Sauret, Martine Books

Dr. Martine Sauret was born in Paris, France. She completed her B.A. in English, French and German at Paris III, a B.A. in Russian at the Langues Orientales in Paris, and received a degree in International Marketing at the Sorbonne III. She received her Ph.D., with Honors, in June 1991 at the University of Minnesota. She has been an Associate Professor of French at Western Michigan University, Kalamazoo. She is currently an Independent Scholar.

Dr. Sauret published “Gargantua” et les délits du corps (New York: Peter Lang, 1997), translated L’Inconscient graphique. Essai sur l’écriture de la Renaissance by Tom Conley (Paris: Puv, 2000) and published many articles on Renaissance Literature, early Modern France, and Francophone studies in various scholarly journals.

Les Voies Cartographiques a Propos des Influences des Cartographes sur les Écrivains Francais des xve et xvie Siecles
2005 0-7734-6289-9
In French

This study proposes a close study of early modern French literature through the history of cartography and readings in psychoanalysis. Cartographers as well known as Ptolemée, or less famous as Apian, Jolivet, and Abraham Ortellius, influenced French 16th century writers: Tory (Editor in Bourges), Oronce Finé (Cartographer and Mathematician of King Francis Ist) Rabelais, and Montaigne, who conceived their writings with various and always mobile articulations of space. Cartographers and explorers deeply influenced their sense of writings, of conceiving their Renaissance texts and maps in a more architectural and cartographic sense, affected their perceptions of the other, the indigenous figure, helped them to discuss the notion of the “self’’ and contributed to the emerging values of the French nation. Their writings and maps underline, explore and alter space. They map themselves in relation to an autonomous signature – that of the author, artist, cartographer, or editor.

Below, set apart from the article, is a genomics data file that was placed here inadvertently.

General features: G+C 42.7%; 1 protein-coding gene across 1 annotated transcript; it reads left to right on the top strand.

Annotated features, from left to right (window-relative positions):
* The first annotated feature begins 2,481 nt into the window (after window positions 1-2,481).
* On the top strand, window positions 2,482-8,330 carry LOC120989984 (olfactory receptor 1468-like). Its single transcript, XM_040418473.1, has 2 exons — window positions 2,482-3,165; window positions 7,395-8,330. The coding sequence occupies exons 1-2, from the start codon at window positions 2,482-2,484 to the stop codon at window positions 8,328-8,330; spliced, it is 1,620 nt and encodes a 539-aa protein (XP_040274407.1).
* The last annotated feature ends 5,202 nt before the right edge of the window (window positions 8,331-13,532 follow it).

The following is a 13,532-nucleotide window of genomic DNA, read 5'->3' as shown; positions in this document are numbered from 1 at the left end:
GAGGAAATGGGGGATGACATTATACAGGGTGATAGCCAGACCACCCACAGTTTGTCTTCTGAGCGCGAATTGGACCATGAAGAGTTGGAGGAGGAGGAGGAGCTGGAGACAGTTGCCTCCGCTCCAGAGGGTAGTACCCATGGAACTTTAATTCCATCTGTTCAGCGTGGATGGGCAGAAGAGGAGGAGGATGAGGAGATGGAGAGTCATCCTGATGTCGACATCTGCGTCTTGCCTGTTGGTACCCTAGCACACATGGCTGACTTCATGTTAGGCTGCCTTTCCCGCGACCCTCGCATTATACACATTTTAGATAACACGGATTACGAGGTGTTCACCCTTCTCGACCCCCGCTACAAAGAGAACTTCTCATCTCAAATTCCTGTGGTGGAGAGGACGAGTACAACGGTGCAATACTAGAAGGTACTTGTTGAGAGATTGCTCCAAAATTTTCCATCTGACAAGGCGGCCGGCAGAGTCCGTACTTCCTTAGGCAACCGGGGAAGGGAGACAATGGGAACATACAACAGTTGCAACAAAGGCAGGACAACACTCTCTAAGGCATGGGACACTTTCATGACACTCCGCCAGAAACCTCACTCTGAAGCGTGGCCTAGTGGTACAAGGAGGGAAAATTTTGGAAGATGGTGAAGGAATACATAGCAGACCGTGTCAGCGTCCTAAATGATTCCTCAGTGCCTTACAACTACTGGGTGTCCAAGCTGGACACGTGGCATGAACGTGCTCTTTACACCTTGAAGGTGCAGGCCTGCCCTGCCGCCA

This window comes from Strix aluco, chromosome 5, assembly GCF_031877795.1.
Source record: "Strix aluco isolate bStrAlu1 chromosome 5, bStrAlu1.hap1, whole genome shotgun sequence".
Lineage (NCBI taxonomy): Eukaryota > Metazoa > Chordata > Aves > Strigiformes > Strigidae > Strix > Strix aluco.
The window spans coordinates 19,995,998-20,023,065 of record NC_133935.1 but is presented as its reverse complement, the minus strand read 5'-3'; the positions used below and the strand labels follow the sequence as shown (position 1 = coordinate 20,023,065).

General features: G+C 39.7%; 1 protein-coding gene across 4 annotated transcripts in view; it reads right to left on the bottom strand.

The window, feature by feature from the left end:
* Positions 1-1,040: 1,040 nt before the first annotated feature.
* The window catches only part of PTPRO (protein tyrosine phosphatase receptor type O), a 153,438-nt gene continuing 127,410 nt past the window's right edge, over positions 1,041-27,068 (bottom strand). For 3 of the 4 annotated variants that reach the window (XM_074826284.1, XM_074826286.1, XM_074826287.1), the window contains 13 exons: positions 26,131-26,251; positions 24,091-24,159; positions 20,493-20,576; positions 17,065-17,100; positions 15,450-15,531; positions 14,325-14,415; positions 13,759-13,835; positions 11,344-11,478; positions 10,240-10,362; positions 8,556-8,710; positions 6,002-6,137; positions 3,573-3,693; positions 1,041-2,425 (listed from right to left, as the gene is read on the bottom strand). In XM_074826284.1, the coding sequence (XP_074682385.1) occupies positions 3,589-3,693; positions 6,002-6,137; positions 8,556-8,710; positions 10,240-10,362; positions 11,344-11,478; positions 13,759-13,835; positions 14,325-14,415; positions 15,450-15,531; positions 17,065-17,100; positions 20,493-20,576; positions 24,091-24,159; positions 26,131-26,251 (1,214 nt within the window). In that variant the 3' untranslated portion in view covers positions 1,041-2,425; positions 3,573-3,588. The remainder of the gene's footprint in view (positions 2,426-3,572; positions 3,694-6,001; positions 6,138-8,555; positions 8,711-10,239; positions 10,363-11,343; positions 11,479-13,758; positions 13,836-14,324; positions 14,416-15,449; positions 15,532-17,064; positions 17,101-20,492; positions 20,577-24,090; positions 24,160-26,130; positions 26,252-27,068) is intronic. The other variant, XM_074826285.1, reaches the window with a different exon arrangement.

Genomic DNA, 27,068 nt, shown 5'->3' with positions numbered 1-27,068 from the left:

Integrating different historical, sociological and philosophical perspectives, the book proceeds to closely study cartographers’ maps and their writings through visual elements such as letters, trompe-l’oeil, and anamorphosis, and show how this new medium influenced writings of sixteenth century, France. The work will explore the sense of the nation, will discuss the beginning of the autonomous geography of writing and the emergence of Renaissance values in France.